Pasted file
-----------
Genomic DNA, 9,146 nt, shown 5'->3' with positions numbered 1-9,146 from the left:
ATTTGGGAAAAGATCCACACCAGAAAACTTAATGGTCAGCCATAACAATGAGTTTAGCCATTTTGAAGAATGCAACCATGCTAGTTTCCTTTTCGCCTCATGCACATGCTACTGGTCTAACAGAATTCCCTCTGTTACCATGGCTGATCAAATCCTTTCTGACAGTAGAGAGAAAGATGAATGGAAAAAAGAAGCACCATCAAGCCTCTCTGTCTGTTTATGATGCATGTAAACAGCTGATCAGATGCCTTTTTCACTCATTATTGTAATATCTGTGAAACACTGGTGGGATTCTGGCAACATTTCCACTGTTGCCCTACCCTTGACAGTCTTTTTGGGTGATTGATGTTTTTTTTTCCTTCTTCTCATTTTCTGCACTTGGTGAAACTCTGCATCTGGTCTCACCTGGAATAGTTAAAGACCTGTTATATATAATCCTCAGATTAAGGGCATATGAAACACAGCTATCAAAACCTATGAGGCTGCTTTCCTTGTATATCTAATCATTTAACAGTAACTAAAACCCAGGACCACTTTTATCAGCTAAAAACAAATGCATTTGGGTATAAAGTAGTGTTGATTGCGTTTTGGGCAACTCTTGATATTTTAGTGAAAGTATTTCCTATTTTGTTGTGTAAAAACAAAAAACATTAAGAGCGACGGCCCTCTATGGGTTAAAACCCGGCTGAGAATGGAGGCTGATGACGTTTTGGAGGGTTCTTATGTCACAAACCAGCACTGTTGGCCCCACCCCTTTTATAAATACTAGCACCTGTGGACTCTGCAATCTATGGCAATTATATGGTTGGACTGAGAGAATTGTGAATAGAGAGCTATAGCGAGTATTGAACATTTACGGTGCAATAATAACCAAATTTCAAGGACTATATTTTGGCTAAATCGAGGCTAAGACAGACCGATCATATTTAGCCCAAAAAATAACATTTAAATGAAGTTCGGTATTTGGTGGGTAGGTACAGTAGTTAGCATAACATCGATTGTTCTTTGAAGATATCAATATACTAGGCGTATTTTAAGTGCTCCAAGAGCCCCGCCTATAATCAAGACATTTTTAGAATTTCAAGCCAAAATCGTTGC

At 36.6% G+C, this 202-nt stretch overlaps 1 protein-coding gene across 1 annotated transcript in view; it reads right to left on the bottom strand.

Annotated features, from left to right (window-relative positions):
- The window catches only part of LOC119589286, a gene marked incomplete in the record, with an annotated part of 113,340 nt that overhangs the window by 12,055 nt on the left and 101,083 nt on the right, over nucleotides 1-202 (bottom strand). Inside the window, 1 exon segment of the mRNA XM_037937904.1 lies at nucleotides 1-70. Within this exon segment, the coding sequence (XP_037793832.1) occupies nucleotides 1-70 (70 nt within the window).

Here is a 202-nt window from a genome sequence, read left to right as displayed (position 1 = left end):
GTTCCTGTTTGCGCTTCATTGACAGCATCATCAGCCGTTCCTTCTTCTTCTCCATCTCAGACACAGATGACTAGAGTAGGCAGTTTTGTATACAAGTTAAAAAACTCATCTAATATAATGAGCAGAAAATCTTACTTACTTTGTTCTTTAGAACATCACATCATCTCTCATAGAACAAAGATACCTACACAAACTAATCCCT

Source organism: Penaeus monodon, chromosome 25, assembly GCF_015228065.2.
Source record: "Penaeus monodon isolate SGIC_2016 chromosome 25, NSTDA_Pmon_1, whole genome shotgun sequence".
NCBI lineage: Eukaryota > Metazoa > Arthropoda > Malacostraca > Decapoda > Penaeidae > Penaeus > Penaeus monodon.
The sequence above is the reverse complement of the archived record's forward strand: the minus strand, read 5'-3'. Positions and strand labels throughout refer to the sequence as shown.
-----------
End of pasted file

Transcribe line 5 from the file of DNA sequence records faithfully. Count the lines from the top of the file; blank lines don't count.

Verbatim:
- The window catches only part of LOC119589286, a gene marked incomplete in the record, with an annotated part of 113,340 nt that overhangs the window by 12,055 nt on the left and 101,083 nt on the right, over nucleotides 1-202 (bottom strand). Inside the window, 1 exon segment of the mRNA XM_037937904.1 lies at nucleotides 1-70. Within this exon segment, the coding sequence (XP_037793832.1) occupies nucleotides 1-70 (70 nt within the window).